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How to Safely Bathe your newborn baby?

Updated: Nov 7, 2023


Although giving a baby a bath can be fun, new parents tend to feel nervous about it, especially in the first few days, for fear of hurting the newborn or not doing it the right way.

Unfortunately, most hospitals send us home without proper guidance. They don’t teach us how to hold, feed, or bathe our little ones, so when we get home it can be so overwhelming and extremely frustrating.
I'm here to share with you, Mama, everything I've learned about bathing a newborn.
The following care is essential for the bath:
  1. Do it where it's not too hot or too cold.

  2. Don't bathe right after feeding.

  3. Use products that are made for babies.

  4. Use a bathtub that is the right size for the baby.



Bathing a newborn every day is not a must, but it is up to the parents to decide how often. Because excessive water and products can cause skin irritation and allergies, it is best to only wash their face twice a week. Most hospitals advise against bathing your newborn during the first week.
Personally, I only used warm water and a cotton towel to wipe my baby for the first week and his umbilical cord felt off after only 4 days.

Before initiating the bath, select a location with a warm temperature between 22oC and 25oC (71.6°F and 77°F), gather all the necessary products, leave the towel, diaper, and clothes ready, and check the temperature of the water in the bathtub, which should be between 36oC and 37oC (96.8°F and 98.6°F). Because the infant is losing a lot of heat at this time, the bath should last no longer than 10 minutes.

How to keep bath time safe


To make sure the baby is safe in the bath, he or she should never be left alone in the tub and should always be watched when in the water. A baby can drown in less than 30 seconds and with very little water. For babies who can sit up, the water level in the tub shouldn't be higher than the child's waist.



1. Wipe the baby's face

To minimize loss of body heat, the face, as well as around the ears and neck folds, should be washed while the baby is still dressed, using a cotton ball or cloth soaked in warm water.

When cleaning a baby's ears, avoid using cotton swabs because they could accidentally pierce the baby's eardrum. A moist cloth can be used to clean the eyes, but it must be used in a way that keeps debris and droplets from building up around the eyes.

2. Cleaning the Intimate Area


After cleaning the baby's face, undress him or her, and remember to wipe the intimate area with a moist cloth before putting him or her in the bathtub so the water does not become dirty. I recommend washing the genitals after the face to prevent infections , so its better to do it whilst the water is clean.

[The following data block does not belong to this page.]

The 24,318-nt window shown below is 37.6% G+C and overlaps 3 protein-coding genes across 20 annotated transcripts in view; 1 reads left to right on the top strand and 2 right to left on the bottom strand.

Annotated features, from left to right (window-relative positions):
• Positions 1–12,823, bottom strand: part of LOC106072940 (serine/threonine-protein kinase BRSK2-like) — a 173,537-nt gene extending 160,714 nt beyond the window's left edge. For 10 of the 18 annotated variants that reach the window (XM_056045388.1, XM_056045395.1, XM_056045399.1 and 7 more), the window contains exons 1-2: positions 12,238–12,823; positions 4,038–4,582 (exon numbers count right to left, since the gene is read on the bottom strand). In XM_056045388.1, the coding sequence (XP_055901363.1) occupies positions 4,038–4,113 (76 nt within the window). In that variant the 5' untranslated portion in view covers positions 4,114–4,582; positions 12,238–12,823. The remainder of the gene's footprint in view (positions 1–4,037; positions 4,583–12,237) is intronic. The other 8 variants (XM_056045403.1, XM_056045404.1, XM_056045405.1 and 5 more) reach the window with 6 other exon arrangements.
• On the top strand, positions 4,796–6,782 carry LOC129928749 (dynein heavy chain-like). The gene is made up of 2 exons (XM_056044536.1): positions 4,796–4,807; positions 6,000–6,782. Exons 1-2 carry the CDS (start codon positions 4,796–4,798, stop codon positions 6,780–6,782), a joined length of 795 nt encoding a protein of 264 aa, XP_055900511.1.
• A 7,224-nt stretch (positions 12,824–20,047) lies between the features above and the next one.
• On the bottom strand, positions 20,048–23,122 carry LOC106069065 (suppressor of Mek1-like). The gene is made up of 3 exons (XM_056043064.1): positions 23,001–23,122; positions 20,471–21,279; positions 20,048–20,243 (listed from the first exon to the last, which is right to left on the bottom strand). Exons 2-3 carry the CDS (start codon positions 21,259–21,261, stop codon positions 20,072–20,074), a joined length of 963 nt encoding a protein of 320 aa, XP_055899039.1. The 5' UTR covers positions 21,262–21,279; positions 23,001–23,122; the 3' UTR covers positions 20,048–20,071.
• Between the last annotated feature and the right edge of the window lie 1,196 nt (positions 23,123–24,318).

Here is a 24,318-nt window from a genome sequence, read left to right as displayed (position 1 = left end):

For little boys remember to gently push the foreskin until it's possible to see the glans of his penis, to be able to clean underneath using only water. Do not scrub as it is a very sensitive area. For girls, it's important to always clean from the front to the back so that feces don't get into the vagina to prevent infection.

3. Washing the head




At this point in the bath, you need to be very careful because the baby's head has soft spots called fontanelles that should close by the time the baby is 18 months old. Because of this, you shouldn't squeeze or put pressure on the head or it could hurt the baby. But you have to wash it well from front to back, being careful not to get foam or water in the ears or eyes, and then dry it well with a towel.
First, the child's head should be rinsed with clean water; next, baby shampoo or soap can be used, and the hair should be rubbed with the fingertips.

4. Washing the baby's body


When putting the baby in the water, you shouldn't put the whole body in at once. Instead, you should start with the feet, support the head with your forearm, and hold the baby's armpit with the other hand.

With the baby already in the water, you should keep soaping and rinsing the baby's body thoroughly, cleaning the folds on the thighs, neck, and wrists, and don't forget to clean the hands and feet, since babies love to put these parts in their mouths.


5.Drying the baby's body


After you're done cleaning the baby, take him out of the tub and lay him on the dry towel, making sure to wrap him up so he will not get slippery. Then, use the towel to dry the baby's whole body, making sure to dry the hands, feet, and folds as well. If moisture builds up in these places, it could lead to wounds.


6.Dry the intimate area


After drying the whole body, you need to dry the area between the legs and check for rashes, which are a common problem in babies.
When the baby is clean and dry, you must put on a clean diaper right immediately so that it doesn't get the towel dirty.

7. Applying the moisturizer and dressing the baby


Since a baby's skin is drier, especially in the first few weeks of life, it is important to keep it moisturized. This can be done with baby-safe ointments, oils, creams, and lotions.

To put on moisturizer, start with the baby's chest and arms and work your way down. Next, put moisturizer on the baby's legs and dress the baby from the bottom up. It is important to pay attention to the baby's skin, especially if it changes in color or texture. This could be a sign of an allergy.

Lastly, you can brush the baby's hair, check to see if the nails need to be trimmed, and put socks and shoes on a baby who can already walk.

I hope this post was helpful , strong hug .

Mommylu 😘


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